When you upgrade from 9i to 10g (or higher) you may find lots of execution plans suddenly “go wrong”. There are three main reasons for this. The first is that 10g automatically enables CPU costing, and if you weren’t using it in 9i this is likely to make a difference – often an improvement but you may be unlucky. The second is that there are numerous new optimisation strategies in 10g, and some of them may not be good for your particular data patterns, or your particular types of query.
The other big reason is that the dbms_stats packages keeps changing its default behaviour. Apart from the fact that there is an automatic job (see view dba_scheduler_jobs) created to gather stale stats every day, the code that you used to run in your own stats collection routines may be doing something completely different.
Here’s the definition of the procedure to gather table stats in its Oracle 9i form:
procedure gather_table_stats( ownname varchar2, tabname varchar2, partname varchar2 default null, estimate_percent number default null, block_sample boolean default FALSE, method_opt varchar2 default 'FOR ALL COLUMNS SIZE 1', degree number default null, granularity varchar2 default 'DEFAULT', cascade boolean default FALSE, stattab varchar2 default null, statid varchar2 default null, statown varchar2 default null, no_invalidate boolean default FALSE );
And here’s the same procedure from 10g:
procedure gather_table_stats ( ownname varchar2, tabname varchar2, partname varchar2 default null, estimate_percent number default to_estimate_percent_type(get_param('ESTIMATE_PERCENT')), block_sample boolean default FALSE, method_opt varchar2 default get_param('METHOD_OPT'), degree number default to_degree_type(get_param('DEGREE')), granularity varchar2 default get_param('GRANULARITY'), cascade boolean default to_cascade_type(get_param('CASCADE')), stattab varchar2 default null, statid varchar2 default null, statown varchar2 default null, no_invalidate boolean default to_no_invalidate_type(get_param('NO_INVALIDATE')), stattype varchar2 default 'DATA', force boolean default FALSE );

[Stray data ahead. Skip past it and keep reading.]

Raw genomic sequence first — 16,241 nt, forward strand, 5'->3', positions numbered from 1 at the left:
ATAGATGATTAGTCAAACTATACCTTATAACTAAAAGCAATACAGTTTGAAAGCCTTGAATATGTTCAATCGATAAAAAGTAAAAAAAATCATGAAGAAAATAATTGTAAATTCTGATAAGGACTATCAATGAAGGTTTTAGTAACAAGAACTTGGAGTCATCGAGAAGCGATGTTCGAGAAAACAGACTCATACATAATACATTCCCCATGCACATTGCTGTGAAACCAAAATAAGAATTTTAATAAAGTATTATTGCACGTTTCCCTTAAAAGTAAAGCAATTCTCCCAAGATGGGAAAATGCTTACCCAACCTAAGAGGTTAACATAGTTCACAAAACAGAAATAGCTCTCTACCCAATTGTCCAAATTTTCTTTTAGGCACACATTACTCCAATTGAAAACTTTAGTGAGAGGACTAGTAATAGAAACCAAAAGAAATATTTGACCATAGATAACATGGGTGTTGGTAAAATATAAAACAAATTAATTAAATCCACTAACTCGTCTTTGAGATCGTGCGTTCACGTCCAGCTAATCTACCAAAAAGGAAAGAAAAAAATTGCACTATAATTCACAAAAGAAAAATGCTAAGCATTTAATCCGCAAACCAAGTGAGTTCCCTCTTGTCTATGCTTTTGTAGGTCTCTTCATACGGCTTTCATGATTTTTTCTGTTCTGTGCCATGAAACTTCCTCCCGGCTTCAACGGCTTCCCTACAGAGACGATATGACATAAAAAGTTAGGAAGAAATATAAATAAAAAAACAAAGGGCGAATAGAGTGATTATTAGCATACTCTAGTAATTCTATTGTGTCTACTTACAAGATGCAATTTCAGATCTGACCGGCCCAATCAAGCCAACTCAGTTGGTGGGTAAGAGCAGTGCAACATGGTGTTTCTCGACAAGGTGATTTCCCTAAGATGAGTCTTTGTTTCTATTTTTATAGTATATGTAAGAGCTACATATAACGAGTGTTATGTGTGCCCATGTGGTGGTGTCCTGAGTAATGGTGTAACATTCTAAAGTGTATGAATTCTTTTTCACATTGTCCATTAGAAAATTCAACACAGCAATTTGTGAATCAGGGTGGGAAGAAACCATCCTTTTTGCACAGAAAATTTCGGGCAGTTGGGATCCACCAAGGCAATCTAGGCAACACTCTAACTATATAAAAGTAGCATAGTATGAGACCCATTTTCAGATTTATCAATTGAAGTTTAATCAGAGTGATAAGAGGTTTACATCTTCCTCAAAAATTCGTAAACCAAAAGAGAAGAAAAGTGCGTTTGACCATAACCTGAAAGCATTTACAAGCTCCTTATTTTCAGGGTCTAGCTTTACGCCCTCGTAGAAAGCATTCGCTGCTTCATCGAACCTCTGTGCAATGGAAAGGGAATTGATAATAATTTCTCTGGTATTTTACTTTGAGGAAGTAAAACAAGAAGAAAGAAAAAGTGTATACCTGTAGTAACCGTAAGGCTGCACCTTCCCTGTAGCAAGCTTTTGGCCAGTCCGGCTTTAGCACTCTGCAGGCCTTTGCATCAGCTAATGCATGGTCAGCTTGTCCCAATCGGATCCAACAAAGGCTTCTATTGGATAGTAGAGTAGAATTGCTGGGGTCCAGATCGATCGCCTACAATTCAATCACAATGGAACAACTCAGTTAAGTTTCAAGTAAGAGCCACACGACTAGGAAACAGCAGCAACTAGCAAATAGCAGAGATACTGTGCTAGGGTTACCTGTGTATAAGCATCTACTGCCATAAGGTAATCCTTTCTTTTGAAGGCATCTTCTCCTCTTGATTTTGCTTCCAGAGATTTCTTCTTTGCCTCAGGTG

Of course, it’s not easy to get a direct view of all the changes because of those calls to the function dbms_stats.get_param(), but the changes are a threat. Here’s how you can see what’s happened to the “method_opt”:
select dbms_stats.get_param('METHOD_OPT') from dual; DBMS_STATS.GET_PARAM('METHOD_OPT') ---------------------------------- FOR ALL COLUMNS SIZE AUTO
Because of this particular change, if you didn’t specify a method_opt in your scripts under 9i you were not generating histograms; under 10g you will be collecting histograms on any columns that Oracle thinks might be suitable candidates. The effect could be dire.
So, before you start trouble-shooting specific SQL statements after the upgrade, go back to your stats collection scripts and modify the code to set any default values to the actual value they would have had in 9i. Then re-run the collection and see if most of your problems have gone away.
As a quick check (before thrashing the system to death rebuilding all the statistics) you might like to see how many histograms you actually have. The following query will identify columns with (real) histograms.
select owner, table_name, column_name, count(*) from dba_tab_histograms group by owner, table_name, column_name having count(*) > 2 ;
For further details on the dbms_stats package, check the script $ORACLE_HOME/rdbms/admin/dbmsstat.sql.